Wednesday 29 April 2020

Cultural Learnings of England for Make Benefit Glorious Nation of Turkmenistan

Ever since discovering that this blog is more popular in Turkmenistan than in the UK – indeed is currently challenging Norway for the top spot among Nige-following nations – I have been scratching my metaphorical head. What on earth can it mean? Turkmenistan is a sparsely populated central Asian country where only five per cent of the population have access to the internet and where communication with the outside world and its media is firmly discouraged, satellite dishes having been banned in 2015. I would surmise also that most of Turkmenistan's population have little or no English. Still, I extend a cordial welcome to all my readers in that distant Stan – where one of the main cities, I note, is rather charmingly called Mary. Mary was previously called Merv, so that's a great improvement. Once an important oasis on the Silk Road and a 'crossroads of civilisation', Merv – or rather Mary – is now home to the Turkmen State Power Engineering Institute (definitely one for the bucket list) and, er, the world's largest yurt (below). Funny old world.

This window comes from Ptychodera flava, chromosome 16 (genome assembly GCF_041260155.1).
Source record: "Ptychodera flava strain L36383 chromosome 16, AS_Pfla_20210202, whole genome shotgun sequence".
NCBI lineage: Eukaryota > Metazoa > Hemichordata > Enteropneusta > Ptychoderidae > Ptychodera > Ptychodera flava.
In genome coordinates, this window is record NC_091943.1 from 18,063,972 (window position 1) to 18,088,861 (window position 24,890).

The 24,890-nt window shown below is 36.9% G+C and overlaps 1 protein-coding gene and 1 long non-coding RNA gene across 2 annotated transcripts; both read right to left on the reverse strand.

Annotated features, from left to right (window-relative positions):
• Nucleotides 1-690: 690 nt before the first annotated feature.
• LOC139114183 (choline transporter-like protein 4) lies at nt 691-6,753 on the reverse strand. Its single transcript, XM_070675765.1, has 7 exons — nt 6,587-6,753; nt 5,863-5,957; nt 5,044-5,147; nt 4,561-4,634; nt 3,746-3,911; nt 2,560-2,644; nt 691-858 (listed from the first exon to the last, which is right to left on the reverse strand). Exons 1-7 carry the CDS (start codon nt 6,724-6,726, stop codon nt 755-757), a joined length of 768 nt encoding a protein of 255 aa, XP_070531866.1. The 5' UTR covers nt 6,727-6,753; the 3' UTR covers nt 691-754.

1. Borges wrote a mordant little story called "Hakim, the Masked Dyer of Merv." Worth a look. And no, he's not wearing a mask because of COVID-19.

  2. Oh yes – thanks Foose – I'll look it out.
    Tragically, for me, the name Merv immediately conjures up an image of the moustachioed Australian cricketer Merv Hughes.

  3. Update: Turkmenistan has now overtaken Norway to become Nigeness's number one fanbase. The mystery deepens...